can the detention and torture of terror suspects be advocated? Watch

34253
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#41
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#41
(Original post by Anony mouse)
You have still missed the point.

I suspect that you are also an advocate of the ID cards and the DNA database and anything else that is against democracy and freedoms.

It is widely argued that ‘If you have nothing to hide, then you have nothing to fear’, in response to people who object to some of the new laws passed in the war against terrorism. People are left feeling foolish when they can only counter argue that such stringent measures are an invasion of privacy and simply erode our civil liberties. This is because it is becoming frowned upon whilst we are re-enforced that they are necessary.

However, the most significant point that is missed in this controversial contemporary issue is this: How do you know that eventually you will not have something to hide? Quite simply, if the future leaders of the world began to change their definition of words like ‘terrorist’, it could become so broad that it could include anyone who is anti government policies in the war against terror. Now do you see how this could apply to you?
Not ID cards omggzzz!!!1 It's not like the rest of Europe has them without issue, if anything they seem freer than we are. I would also hate for the government to have a small string of useless DNA on record, that would keep me awake at night. It's against my freedom to not carry a card around:rolleyes:! It's against my freedom to not have a small piece of identifying DNA useless for any purpose beyond this on a secure database for the purpose of high level crime protection:rolleyes:!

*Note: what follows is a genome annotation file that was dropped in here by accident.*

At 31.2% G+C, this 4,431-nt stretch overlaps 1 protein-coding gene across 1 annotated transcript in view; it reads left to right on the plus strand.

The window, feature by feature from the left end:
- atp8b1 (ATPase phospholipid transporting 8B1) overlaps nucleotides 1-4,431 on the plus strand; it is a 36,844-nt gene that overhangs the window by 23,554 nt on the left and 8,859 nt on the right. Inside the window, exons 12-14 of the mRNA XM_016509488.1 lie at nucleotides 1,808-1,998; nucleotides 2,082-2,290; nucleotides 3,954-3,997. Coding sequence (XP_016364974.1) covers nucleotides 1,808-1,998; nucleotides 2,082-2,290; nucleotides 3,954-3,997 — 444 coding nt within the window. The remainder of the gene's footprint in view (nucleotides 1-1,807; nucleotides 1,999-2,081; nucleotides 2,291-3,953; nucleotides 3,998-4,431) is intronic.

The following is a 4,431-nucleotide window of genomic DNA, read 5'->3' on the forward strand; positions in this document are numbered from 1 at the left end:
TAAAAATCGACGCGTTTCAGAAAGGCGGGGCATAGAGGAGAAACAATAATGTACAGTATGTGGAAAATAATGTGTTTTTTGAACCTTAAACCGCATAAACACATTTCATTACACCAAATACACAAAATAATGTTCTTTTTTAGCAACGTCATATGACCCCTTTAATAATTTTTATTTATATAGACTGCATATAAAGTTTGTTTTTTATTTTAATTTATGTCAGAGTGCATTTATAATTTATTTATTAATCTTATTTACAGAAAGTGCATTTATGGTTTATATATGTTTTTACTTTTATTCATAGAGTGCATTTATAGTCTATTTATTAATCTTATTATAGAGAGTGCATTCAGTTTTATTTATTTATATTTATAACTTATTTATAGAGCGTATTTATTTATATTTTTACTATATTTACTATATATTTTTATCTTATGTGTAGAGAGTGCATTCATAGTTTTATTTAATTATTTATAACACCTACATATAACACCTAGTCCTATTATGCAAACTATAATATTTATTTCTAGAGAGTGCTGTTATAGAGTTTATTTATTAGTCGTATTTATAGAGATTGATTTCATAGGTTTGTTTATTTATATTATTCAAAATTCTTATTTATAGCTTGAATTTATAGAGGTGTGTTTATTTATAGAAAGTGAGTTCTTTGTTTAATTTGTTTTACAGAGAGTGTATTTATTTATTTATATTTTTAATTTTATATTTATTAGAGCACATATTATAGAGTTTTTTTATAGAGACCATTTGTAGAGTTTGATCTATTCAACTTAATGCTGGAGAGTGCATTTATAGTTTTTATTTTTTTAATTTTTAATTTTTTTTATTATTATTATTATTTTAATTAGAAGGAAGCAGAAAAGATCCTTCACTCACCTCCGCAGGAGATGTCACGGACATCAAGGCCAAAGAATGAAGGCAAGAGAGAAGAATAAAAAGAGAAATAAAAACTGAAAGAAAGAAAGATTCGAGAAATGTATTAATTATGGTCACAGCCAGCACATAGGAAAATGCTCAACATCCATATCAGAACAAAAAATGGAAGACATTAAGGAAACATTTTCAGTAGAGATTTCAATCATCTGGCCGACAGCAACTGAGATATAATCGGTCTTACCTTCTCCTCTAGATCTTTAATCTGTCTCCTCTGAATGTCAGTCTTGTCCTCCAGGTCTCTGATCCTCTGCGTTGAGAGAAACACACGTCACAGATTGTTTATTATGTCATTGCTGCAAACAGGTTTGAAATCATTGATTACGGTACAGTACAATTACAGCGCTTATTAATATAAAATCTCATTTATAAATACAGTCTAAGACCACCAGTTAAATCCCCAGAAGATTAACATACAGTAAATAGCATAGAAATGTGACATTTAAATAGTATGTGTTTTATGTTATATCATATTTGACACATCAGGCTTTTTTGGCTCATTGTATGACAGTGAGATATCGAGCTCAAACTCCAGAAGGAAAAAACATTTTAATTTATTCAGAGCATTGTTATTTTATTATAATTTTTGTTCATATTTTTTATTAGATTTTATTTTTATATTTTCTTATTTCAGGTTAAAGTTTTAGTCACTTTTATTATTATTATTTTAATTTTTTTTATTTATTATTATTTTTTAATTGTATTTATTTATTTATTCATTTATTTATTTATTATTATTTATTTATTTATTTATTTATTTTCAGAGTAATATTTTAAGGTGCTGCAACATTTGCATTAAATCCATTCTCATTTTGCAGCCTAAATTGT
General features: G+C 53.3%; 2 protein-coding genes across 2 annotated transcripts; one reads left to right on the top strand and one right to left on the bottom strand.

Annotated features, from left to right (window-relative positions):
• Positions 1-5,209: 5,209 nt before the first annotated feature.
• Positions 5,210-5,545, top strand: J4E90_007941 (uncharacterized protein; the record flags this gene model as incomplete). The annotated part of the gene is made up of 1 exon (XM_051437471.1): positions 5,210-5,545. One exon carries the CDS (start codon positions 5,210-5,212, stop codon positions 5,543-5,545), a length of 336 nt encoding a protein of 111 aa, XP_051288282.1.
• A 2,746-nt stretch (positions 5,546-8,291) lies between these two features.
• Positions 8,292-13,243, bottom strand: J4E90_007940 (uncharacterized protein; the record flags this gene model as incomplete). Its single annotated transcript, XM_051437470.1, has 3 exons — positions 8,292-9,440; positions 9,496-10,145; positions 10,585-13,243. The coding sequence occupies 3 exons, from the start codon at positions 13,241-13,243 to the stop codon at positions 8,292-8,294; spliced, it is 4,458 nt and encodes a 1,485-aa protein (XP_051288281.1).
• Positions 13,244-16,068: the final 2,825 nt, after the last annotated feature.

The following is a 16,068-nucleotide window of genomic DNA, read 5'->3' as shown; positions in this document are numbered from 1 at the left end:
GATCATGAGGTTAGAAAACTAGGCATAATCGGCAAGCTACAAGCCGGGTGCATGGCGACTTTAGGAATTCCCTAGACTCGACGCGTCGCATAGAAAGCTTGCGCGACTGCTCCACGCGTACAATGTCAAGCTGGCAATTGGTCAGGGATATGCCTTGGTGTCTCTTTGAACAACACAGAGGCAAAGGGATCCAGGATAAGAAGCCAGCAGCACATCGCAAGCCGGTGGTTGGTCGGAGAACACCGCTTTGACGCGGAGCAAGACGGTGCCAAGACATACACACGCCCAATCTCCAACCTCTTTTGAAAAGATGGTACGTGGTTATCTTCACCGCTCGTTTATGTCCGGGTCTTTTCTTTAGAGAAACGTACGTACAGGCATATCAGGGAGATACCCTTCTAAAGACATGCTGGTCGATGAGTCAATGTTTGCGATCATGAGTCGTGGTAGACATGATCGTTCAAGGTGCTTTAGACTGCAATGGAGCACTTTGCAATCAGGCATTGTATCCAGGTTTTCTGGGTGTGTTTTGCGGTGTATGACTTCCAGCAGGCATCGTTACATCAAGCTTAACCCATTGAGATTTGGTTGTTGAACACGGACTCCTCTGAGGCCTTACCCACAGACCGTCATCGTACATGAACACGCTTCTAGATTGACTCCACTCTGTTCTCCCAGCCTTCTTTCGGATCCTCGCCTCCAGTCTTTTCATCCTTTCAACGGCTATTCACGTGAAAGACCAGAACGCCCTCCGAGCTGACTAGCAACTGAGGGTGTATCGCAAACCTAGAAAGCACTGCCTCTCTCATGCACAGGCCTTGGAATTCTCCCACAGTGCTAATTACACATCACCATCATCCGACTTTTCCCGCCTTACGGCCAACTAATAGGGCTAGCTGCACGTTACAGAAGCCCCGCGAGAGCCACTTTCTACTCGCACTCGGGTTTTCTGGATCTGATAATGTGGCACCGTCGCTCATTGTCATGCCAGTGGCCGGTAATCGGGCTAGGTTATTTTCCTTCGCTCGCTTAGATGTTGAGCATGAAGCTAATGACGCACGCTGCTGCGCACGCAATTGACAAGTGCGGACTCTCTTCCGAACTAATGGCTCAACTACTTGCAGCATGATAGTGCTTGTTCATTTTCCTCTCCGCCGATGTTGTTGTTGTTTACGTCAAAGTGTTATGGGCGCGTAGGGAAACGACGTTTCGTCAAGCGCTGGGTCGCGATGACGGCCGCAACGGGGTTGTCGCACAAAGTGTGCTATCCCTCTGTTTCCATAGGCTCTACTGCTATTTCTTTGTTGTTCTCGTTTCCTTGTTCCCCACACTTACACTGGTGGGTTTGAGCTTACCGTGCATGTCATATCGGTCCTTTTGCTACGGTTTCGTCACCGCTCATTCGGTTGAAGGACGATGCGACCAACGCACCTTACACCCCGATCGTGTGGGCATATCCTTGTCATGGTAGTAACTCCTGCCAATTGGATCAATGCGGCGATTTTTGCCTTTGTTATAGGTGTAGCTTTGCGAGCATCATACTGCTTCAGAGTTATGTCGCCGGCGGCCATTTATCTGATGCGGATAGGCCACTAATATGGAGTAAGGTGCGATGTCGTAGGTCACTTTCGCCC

Although I agree I could quite easily fit a terrorist category if the categories changed the simple fact of the matter is I advocated its use in the theatre of war. The enemy would brutally torture us, now I know we're above this so that's why I advocated torture with no consequences in the long term. Information is the most important thing in any war and it can make or break a battle, the second a soldier steps on to the battlefield that's it, they've chosen to go there and they hold information we need to keep our men alive... so tough luck. You're gonna have to come up with an argument beyond 'my civil liberties wa wa' to convince me, tell me why it is more important to you that an enemy soldier isn't made tired than saving the lives of several soldiers.
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#42
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(Original post by Anony mouse)
What if that terror suspect says that he hasn't planted a bomb? Do you keep torturing him until he says that he has?

The whole point of protecting our rights not to be tortured is not so that we can look after potential suicide bombers, but so that we can ensure that no innocent person can ever be tortured by any government.
Being put in prison for something you didn't do can equally be regarded as torture, especially if you're in a cell all on your own... you'll go bat**** crazy in about 2 weeks. Yet you don't have a problem with this, is it because it's indirect or what?